Big Love and other TV Notes

Did anyone else watch the first episode of Big Love? It gives new meaning to “boring.” Hell, it gives new meaning to “gnawing my own arm off suddenly seems appealing.” As Elkins, who repaid sins of her past lives by being in the room while I watched Big Love, said: It’s as if the writers thought that a controversial premise is all that’s required to carry a show.

The show did pass the Mo Movie Measure – there was a scene in which the main character’s daughter and a female co-worker discussed church activities. The scene took place over halfway through the show, however, so viewers may have dozed off before seeing it. And the main character’s cliche psychotic mother was played with scene-stealing energy by Grace Zabriskie (also terrific as Susan Ross’ mother on Seinfeld). And the script acknowledged of the creepy girl-exploiting side of polygamy, with a 14 year old girl (looked younger than that to me) married to Harry Dean Stanton.

But that’s just not enough. I think the overwhelming blandness may be an attempt to present polygamy “objectively,” rather than taking a stand, but when you stand nowhere you get nowhere. Bottom line: I can’t believe they put off broadcasting the new season of Deadwood in favor of this crap.

Other TV notes (spoilers ahead):

* The season premiere of The Sopranos was terrific. Most brutal hanging scene I’ve ever seen on TV, beating even the hanging in the first episode of Deadwood. Isn’t it sad that’s the first thing it occurs to me to mention? Loved the scene with the contractor – apparently even being a mafia boss’ wife doesn’t get you good contracting help.

* The season ender of Battlestar Gallactica was damned good, plus they shook the hell out of their premise, so I suppose I’ll have to forgive them for that hideous episode about the black market a few weeks back. Whatsisname – the guy who played Al on Quantum Leap – had the best scene. I’m really looking forward to next season, when I trust Doctor Baltar, Number Six, Number Six’s hallucination of Baltar, and Baltar’s hallucination of Number Six will all have a long scene together.

* New West Wing was okay. Boo, hiss for inter-office romance – I imagine the writers, seated around a table, saying “what is the most predictable subplot we could possibly inflict on the final episodes? Anyone? Anyone?” – but hooray for seeing more smart, capable female characters on this show than on any other four shows combined. On the down side, Janine Garafalo’s character seems to have been written out. And they still haven’t found a way to write a big song number into the script for Kristin Chenoweth, which is probably good from a “not turning the show into totally incomprehensible nonsense” perspective, but also bad because, you know, she’s Kristin fuckin’ Chenoweth.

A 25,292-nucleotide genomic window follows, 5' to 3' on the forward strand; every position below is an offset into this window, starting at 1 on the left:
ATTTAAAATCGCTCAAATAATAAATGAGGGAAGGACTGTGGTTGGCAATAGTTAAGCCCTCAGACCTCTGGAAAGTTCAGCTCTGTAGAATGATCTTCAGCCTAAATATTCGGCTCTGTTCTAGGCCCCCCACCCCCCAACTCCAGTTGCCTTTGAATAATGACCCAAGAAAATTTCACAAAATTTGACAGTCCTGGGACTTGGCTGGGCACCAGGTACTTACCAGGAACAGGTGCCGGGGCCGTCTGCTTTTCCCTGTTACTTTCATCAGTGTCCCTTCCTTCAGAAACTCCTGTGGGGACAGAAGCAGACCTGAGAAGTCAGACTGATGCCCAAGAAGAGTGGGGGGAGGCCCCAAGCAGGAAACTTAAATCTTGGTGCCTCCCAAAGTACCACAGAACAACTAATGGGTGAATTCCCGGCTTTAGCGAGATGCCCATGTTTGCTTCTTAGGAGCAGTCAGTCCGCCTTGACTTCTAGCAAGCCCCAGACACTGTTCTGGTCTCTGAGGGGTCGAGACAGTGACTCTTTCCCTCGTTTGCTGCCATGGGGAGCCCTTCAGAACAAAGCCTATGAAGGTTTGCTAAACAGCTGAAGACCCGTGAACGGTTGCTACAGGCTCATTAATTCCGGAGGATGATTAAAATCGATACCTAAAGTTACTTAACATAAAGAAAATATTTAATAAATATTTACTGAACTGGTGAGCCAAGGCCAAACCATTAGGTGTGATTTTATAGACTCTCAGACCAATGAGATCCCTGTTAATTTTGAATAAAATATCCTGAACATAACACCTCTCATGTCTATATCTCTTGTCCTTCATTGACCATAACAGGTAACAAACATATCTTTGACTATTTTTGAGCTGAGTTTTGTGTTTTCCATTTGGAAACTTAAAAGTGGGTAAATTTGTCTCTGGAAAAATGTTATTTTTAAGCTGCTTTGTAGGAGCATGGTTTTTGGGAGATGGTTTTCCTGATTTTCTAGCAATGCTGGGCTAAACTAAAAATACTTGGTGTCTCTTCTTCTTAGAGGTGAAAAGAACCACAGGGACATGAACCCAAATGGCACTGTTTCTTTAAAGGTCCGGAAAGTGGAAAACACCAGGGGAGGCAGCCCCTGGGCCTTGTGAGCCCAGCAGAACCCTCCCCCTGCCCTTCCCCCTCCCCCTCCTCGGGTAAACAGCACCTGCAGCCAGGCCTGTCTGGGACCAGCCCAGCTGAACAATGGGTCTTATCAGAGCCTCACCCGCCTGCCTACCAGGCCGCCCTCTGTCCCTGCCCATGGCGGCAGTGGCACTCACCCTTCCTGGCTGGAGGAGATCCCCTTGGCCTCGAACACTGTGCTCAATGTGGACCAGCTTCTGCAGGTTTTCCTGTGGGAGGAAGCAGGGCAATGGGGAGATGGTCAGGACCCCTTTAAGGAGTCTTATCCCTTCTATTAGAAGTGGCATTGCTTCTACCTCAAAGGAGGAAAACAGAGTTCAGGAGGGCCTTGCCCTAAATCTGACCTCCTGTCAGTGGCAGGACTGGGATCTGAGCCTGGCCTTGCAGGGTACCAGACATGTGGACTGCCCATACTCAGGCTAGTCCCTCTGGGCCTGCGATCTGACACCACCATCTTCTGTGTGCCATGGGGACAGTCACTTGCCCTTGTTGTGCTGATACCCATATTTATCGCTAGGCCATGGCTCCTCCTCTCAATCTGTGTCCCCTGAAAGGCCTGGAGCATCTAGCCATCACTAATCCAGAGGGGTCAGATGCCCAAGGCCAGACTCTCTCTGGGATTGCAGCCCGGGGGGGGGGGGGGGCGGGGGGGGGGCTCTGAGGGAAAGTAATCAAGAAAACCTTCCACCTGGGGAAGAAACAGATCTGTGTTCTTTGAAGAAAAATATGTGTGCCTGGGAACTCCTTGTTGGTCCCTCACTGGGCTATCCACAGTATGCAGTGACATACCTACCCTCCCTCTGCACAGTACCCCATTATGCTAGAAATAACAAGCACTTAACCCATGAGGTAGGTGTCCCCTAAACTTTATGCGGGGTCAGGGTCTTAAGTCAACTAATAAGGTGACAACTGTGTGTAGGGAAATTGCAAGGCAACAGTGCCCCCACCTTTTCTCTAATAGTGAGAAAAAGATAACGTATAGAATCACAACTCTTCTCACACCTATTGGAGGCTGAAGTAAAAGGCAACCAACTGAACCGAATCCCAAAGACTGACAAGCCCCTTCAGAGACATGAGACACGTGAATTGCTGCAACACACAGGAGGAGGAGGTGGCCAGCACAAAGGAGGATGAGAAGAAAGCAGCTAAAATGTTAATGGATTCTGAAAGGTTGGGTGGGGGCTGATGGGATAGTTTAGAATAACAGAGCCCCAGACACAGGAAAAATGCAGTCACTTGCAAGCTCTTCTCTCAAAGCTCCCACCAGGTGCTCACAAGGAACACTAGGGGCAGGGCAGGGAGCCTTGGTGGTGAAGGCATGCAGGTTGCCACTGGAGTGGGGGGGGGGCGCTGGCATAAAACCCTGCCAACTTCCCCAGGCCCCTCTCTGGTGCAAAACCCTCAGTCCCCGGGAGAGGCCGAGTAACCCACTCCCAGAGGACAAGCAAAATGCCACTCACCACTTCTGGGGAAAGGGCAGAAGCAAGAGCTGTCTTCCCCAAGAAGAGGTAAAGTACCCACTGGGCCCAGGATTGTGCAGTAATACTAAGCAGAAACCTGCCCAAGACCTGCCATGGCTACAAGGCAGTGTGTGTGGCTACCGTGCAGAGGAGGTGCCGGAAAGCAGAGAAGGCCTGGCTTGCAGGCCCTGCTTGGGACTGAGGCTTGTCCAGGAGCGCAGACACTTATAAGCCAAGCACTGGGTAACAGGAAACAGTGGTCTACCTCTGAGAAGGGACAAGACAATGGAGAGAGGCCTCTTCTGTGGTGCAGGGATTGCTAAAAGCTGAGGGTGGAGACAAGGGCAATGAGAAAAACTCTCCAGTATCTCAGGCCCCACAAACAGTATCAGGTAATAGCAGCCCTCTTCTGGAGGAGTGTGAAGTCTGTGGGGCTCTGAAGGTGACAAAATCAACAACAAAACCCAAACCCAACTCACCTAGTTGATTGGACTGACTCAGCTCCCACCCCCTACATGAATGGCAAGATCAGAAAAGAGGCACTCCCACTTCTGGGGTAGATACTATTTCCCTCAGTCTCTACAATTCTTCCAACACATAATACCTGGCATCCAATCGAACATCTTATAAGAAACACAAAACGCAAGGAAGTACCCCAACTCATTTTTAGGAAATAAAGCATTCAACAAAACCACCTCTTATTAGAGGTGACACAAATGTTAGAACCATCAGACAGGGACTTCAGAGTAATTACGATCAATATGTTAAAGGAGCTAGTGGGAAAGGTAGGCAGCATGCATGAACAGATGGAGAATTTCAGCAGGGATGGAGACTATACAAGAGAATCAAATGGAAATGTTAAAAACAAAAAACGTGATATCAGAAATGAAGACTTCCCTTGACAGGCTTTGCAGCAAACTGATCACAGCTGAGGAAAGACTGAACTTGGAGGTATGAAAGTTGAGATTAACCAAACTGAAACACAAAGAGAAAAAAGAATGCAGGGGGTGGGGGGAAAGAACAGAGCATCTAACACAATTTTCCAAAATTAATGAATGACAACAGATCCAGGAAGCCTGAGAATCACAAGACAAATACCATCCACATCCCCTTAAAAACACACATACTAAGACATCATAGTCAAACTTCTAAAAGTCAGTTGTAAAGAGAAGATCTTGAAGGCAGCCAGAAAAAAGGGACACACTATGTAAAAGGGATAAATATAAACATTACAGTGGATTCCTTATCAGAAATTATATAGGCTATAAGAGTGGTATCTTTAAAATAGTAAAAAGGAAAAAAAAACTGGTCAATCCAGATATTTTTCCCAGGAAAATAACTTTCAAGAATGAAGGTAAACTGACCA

* I thought the David Carridine casting was funny on Medium. This is one of the best-written shows on TV, but there’s a certain quality of… desperation to it, isn’t there? Sometimes it feels like they’re casting about for something new to do. When it works, it works great – I don’t think there’s another show on TV so willing to break formula – but after a while the newtwistoftheweek becomes a formula in its own right. Disadvantage of the show being so completely episodic, rather than having longer-running plot arcs.

* We’re just now watching season four of Oz. What I’m learning: The way to get to a beautiful, capable female doctor’s heart is to first murder her husband, and then murder her rapist because she’s your property, dammit, not the rapist’s. That’ll get her to fall in love with you, because if there’s anything capable, accomplished women of color everywhere dream of, it’s having a sociopath white man stalking you. I’m at a loss to imagine what the hell the writers were thinking.

* Speaking of shows which use female prison doctors as rape bait whenever the plot needs a crash cart, Prison Break returns next week.

* This isn’t recent, but did anyone catch the episode of Bones which was anti-plastic surgery, since it’s a bad idea for people to be obsessed with surface beauty rather than inner substance? And yet, if the producers were really interested in substance over beauty, would they have cast David Boreanaz in a lead? I doubt it. Nor do I think an actress in her 20s would have been the first choice to play a super-experienced forensic scientist, in a less surface-obsessed world.

UPDATE: Zuzu isn’t quite as down on Big Love as I am, but that’s really damning with faint praise. Feministing hated it, too.

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23 Responses to Big Love and other TV Notes

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  4. 4
    Robert says:

    Loved the scene with the contractor – apparently even being a mafia boss’ wife doesn’t get you good contracting help.

    Actually, that was her dad. (As well as being the contractor.)

    My wife and I wondered whether Tony had actually fulfilled his promise to call the building department – but had asked them to come down hard on her house, since he surely doesn’t want her to achieve financial independence.

    did anyone catch the episode of Bones…